These pre-Chicago recordings of Fritz Reiner with the Pittsburghers is a reminder of his greatness as a conductor. It also restores to the catalog his recordings of some composers he wasn't closely identified with. Shostakovitch, for example, wasn't a regular on Reiner's studio schedule, but should have been, for this Sixth bristles with sardonic wit and energy. The Kodaly Dances, of course, were right up Reiner's alley, and get a smashing performance. The shorter works too, are first class, especially the Bart243;k Hungarian Sketches and another Reiner calling card, Kabalevsky's Colas Breugnon Overture. Weiner's string Divertimento is charming, but the real prize may be Glinka's Kamarinskaya, given a peformance that shimmers and glistens with delicacy and life. Sony's restoration of the 1945-1947 recordings is faultless.
Sweet Creep includes the lyricism of prior release Dad Country with an added air of hopefulness. Recorded in Jim James' (of My Morning Jacket) makeshift hilltop studio in Montecito Heights, Sweet Creep reverberates with the feeling of sunny vistas. From album opener Are You Thirsty to the summer-crushy 'Humidifier', Sweet Creep is a freshly-signed lease on life. Jonny throws himself into the new album by stripping things down to the essentials. He gathered Nashville's Joshua Hedley and Dawes' Taylor and Griffin Goldsmith and recorded the whole album in three days. The fresh air, freedom from studio pressures, and strong cups of tea all mix into the music, with ATVs briefly heard in the background and two senior tortoises listening at Hedley's feet as he fiddles away.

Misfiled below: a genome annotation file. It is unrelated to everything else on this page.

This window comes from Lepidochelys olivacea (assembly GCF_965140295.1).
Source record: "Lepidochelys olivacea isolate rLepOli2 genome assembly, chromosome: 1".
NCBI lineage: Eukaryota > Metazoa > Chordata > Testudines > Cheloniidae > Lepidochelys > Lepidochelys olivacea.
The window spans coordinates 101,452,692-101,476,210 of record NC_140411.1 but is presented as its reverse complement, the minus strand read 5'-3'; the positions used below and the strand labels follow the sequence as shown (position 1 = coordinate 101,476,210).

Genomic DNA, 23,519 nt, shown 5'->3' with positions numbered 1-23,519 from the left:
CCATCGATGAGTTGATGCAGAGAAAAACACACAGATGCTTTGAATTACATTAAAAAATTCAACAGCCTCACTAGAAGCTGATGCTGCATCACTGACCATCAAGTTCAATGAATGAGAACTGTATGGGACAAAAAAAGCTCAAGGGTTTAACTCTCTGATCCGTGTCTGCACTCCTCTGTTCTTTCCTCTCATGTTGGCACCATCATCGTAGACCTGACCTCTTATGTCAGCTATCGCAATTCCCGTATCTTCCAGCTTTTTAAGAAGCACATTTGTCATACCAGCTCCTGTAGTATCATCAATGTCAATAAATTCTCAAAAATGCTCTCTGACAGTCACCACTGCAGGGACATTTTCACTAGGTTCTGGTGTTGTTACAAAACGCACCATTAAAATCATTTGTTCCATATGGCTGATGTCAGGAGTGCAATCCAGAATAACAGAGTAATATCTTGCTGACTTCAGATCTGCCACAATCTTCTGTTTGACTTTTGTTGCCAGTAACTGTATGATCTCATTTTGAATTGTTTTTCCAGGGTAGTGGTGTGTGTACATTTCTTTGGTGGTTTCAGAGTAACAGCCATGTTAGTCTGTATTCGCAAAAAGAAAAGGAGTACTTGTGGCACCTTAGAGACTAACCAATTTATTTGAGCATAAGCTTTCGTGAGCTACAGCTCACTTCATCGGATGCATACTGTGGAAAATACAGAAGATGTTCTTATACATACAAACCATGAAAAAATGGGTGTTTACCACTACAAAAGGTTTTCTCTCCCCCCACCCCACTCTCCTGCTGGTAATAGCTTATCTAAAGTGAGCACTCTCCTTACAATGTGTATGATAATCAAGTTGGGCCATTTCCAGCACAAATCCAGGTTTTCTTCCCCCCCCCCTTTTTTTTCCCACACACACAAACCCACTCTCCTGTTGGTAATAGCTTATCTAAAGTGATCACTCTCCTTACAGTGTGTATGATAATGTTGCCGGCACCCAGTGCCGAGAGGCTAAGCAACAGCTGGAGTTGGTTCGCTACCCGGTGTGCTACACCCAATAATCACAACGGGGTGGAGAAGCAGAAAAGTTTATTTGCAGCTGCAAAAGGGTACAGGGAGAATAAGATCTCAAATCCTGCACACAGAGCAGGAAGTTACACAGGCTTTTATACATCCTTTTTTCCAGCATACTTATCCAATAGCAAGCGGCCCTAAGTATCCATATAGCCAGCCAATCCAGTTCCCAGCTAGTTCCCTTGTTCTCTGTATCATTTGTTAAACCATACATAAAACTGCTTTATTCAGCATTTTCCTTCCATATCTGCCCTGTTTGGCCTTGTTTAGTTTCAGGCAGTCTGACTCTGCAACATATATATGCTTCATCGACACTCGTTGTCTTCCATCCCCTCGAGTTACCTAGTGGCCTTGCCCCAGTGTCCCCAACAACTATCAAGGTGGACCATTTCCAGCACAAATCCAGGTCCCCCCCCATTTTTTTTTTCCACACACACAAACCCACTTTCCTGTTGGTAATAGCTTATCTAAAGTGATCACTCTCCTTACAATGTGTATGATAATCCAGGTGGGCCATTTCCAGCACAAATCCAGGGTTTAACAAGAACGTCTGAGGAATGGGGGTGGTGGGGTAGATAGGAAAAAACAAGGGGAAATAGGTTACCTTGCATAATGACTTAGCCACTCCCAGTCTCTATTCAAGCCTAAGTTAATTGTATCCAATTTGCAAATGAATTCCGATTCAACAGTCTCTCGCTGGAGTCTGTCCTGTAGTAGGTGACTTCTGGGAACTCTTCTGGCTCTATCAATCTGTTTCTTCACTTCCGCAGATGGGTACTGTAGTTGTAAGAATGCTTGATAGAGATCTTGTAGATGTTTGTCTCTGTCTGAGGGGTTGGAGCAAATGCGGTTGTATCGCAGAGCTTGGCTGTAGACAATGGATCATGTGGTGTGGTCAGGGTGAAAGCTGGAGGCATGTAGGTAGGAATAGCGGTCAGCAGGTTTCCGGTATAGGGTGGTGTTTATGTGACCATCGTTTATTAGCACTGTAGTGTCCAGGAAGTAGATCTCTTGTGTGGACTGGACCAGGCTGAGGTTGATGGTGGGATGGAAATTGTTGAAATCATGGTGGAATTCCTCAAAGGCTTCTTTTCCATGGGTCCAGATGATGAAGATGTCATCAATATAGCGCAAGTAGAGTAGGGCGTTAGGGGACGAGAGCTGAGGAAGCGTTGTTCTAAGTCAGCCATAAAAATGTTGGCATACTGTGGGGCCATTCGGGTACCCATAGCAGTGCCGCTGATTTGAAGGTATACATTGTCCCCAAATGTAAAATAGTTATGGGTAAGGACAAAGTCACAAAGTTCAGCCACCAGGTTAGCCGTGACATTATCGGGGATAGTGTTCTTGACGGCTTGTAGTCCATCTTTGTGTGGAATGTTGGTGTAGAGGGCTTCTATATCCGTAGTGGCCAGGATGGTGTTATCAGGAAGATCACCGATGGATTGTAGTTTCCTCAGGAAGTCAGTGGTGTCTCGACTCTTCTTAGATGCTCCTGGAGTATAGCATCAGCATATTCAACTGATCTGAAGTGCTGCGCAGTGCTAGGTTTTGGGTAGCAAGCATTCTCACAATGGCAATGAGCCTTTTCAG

The complete cantata recordings of a Bach conductor who defined performance standards of these works in his day, newly remastered and compiled together for the first time on CD. In the generation of Bach interpreters before Karl Richter who brought his cantatas to an international audience, the name of Fritz Lehmann stands out: and indeed might still have eclipsed Richter but for his early death in 1956, at the age of just 51 and significantly just before the stereo era would move recorded music into a new era. Lehmann’s recorded legacy is nonetheless significant on its own terms, made mostly for Deutsche Grammophon and encompassing the Brahms’s German Requiem, and a Christmas Oratorio which he was recording at the time of his death, completed by Günther Arndt and now reissued by Eloquence (4827637).